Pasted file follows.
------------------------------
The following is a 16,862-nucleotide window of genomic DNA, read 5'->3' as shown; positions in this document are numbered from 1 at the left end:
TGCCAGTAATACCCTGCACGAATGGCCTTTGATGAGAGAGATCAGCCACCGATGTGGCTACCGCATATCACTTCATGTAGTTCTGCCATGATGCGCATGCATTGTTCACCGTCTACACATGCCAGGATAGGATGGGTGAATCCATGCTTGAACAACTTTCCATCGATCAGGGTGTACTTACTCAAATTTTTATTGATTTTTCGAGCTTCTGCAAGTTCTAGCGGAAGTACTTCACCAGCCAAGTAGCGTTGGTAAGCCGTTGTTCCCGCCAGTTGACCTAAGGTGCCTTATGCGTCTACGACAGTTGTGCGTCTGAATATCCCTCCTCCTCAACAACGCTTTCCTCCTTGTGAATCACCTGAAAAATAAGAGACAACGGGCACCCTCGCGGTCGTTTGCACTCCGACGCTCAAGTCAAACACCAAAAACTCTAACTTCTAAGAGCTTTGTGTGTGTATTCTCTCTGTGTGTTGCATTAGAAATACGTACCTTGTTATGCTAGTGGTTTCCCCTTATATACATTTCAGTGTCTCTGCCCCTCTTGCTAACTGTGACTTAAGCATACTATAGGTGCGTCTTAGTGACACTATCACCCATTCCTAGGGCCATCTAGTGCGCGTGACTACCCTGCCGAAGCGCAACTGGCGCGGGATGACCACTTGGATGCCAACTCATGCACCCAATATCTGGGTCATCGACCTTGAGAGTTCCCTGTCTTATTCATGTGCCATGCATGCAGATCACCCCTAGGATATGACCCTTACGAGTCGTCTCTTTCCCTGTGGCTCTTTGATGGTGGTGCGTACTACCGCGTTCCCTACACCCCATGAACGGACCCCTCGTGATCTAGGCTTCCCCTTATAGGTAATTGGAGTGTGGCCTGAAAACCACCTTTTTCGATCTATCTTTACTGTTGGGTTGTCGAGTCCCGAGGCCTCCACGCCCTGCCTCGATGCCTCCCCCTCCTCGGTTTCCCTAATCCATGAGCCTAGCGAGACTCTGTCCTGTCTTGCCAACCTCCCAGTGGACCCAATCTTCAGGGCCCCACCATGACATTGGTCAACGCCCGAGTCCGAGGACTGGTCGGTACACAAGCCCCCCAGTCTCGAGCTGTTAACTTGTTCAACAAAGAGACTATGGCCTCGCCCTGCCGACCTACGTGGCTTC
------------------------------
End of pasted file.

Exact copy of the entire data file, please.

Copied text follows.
The following is a 16,862-nucleotide window of genomic DNA, read 5'->3' as shown; positions in this document are numbered from 1 at the left end:
TGCCAGTAATACCCTGCACGAATGGCCTTTGATGAGAGAGATCAGCCACCGATGTGGCTACCGCATATCACTTCATGTAGTTCTGCCATGATGCGCATGCATTGTTCACCGTCTACACATGCCAGGATAGGATGGGTGAATCCATGCTTGAACAACTTTCCATCGATCAGGGTGTACTTACTCAAATTTTTATTGATTTTTCGAGCTTCTGCAAGTTCTAGCGGAAGTACTTCACCAGCCAAGTAGCGTTGGTAAGCCGTTGTTCCCGCCAGTTGACCTAAGGTGCCTTATGCGTCTACGACAGTTGTGCGTCTGAATATCCCTCCTCCTCAACAACGCTTTCCTCCTTGTGAATCACCTGAAAAATAAGAGACAACGGGCACCCTCGCGGTCGTTTGCACTCCGACGCTCAAGTCAAACACCAAAAACTCTAACTTCTAAGAGCTTTGTGTGTGTATTCTCTCTGTGTGTTGCATTAGAAATACGTACCTTGTTATGCTAGTGGTTTCCCCTTATATACATTTCAGTGTCTCTGCCCCTCTTGCTAACTGTGACTTAAGCATACTATAGGTGCGTCTTAGTGACACTATCACCCATTCCTAGGGCCATCTAGTGCGCGTGACTACCCTGCCGAAGCGCAACTGGCGCGGGATGACCACTTGGATGCCAACTCATGCACCCAATATCTGGGTCATCGACCTTGAGAGTTCCCTGTCTTATTCATGTGCCATGCATGCAGATCACCCCTAGGATATGACCCTTACGAGTCGTCTCTTTCCCTGTGGCTCTTTGATGGTGGTGCGTACTACCGCGTTCCCTACACCCCATGAACGGACCCCTCGTGATCTAGGCTTCCCCTTATAGGTAATTGGAGTGTGGCCTGAAAACCACCTTTTTCGATCTATCTTTACTGTTGGGTTGTCGAGTCCCGAGGCCTCCACGCCCTGCCTCGATGCCTCCCCCTCCTCGGTTTCCCTAATCCATGAGCCTAGCGAGACTCTGTCCTGTCTTGCCAACCTCCCAGTGGACCCAATCTTCAGGGCCCCACCATGACATTGGTCAACGCCCGAGTCCGAGGACTGGTCGGTACACAAGCCCCCCAGTCTCGAGCTGTTAACTTGTTCAACAAAGAGACTATGGCCTCGCCCTGCCGACCTACGTGGCTTC